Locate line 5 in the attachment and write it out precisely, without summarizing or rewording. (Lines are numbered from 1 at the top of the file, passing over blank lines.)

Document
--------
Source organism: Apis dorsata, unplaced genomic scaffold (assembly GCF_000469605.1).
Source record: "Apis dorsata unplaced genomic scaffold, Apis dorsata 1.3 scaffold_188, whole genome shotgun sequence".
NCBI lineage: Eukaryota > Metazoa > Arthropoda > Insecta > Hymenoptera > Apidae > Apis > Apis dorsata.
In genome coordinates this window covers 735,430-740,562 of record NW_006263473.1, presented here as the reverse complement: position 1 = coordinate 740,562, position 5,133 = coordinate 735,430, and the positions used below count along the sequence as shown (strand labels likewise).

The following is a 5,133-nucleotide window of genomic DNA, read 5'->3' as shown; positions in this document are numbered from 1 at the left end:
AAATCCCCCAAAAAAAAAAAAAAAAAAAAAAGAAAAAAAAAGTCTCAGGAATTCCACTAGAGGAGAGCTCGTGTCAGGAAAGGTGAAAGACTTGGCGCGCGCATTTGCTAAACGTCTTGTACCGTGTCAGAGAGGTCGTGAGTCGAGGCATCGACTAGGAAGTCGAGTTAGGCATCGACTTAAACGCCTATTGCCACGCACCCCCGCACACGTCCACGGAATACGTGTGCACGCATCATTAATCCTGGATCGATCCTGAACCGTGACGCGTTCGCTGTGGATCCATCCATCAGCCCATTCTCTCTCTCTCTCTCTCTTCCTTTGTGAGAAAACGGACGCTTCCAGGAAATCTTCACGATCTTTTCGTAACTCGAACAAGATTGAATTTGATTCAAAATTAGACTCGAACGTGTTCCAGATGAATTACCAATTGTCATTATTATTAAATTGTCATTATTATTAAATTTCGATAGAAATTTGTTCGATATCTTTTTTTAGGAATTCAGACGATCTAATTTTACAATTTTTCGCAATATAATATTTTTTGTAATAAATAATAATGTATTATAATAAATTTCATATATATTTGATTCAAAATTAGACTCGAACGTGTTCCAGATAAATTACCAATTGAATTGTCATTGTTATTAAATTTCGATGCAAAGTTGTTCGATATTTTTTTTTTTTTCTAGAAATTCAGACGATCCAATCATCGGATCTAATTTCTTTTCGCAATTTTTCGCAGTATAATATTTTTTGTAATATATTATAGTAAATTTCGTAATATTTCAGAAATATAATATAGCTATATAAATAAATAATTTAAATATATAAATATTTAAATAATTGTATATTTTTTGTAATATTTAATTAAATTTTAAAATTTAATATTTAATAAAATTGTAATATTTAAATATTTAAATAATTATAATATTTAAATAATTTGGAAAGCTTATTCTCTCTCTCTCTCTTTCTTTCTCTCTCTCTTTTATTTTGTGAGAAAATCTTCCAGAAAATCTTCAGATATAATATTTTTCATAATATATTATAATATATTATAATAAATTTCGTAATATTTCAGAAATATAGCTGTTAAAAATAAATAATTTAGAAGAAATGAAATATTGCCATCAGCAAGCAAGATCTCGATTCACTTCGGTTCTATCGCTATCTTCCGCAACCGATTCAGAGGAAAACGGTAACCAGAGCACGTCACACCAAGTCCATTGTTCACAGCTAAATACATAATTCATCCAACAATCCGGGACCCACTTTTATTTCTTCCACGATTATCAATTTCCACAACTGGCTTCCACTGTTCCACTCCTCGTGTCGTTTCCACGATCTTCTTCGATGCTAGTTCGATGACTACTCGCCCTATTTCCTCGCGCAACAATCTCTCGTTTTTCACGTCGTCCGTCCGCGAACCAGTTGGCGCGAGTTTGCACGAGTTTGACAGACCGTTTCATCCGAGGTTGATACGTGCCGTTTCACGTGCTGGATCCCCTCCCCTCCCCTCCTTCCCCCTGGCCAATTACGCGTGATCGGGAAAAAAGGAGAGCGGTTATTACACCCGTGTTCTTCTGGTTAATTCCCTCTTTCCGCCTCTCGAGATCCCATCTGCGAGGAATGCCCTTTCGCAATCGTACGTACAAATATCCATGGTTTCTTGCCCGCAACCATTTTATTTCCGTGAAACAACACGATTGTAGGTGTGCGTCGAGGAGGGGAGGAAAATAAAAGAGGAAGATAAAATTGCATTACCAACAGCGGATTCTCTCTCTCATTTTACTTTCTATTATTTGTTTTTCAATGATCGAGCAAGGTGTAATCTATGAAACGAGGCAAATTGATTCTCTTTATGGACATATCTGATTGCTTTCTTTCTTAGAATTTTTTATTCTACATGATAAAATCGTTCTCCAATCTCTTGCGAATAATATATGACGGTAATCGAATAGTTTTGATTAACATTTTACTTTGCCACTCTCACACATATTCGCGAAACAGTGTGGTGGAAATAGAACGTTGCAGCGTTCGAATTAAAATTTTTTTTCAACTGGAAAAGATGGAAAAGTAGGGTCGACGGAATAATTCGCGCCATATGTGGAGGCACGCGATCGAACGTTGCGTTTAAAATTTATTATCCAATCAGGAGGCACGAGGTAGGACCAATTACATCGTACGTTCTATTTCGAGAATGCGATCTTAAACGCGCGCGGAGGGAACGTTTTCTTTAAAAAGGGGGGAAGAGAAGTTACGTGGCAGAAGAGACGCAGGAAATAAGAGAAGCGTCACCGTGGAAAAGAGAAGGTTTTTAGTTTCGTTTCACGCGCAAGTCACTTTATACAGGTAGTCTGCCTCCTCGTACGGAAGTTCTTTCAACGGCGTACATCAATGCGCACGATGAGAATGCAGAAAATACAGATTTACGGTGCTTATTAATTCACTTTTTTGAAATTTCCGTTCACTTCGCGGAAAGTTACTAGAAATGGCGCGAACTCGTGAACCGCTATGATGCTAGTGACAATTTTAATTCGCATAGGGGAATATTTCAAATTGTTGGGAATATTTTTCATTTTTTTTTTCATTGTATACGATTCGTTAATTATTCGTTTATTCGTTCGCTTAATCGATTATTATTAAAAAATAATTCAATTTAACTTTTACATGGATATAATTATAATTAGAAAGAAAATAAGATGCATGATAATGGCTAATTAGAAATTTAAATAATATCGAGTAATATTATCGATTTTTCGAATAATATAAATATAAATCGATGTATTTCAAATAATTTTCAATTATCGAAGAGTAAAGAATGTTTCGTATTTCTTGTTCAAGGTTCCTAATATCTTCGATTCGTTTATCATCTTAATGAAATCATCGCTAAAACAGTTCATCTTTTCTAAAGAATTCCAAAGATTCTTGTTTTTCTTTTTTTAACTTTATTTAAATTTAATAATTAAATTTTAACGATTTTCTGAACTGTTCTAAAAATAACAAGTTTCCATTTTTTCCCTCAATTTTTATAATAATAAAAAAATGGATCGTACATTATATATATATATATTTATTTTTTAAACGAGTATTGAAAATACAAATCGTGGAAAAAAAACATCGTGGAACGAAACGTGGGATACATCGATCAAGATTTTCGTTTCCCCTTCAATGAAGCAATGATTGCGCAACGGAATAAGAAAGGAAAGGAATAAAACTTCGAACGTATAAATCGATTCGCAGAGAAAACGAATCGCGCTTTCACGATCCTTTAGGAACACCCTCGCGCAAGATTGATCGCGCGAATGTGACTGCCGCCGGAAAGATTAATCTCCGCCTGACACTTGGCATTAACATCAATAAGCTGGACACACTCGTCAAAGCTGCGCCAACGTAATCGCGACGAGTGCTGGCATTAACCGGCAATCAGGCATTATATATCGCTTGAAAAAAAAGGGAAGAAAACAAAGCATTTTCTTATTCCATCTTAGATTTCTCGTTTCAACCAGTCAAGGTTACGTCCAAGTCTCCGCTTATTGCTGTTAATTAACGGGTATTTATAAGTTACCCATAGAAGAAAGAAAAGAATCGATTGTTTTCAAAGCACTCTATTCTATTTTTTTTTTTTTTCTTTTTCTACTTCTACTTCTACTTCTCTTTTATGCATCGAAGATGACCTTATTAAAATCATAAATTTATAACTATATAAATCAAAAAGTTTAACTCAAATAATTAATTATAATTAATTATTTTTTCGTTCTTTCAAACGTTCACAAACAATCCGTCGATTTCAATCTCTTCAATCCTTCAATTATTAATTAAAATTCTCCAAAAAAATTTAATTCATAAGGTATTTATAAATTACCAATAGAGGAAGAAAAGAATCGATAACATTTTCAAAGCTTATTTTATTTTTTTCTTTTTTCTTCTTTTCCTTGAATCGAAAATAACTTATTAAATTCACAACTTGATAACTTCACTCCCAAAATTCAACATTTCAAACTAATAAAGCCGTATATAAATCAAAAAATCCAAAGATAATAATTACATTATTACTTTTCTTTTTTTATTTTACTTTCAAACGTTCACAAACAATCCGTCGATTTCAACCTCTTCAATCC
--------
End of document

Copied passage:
The following is a 5,133-nucleotide window of genomic DNA, read 5'->3' as shown; positions in this document are numbered from 1 at the left end: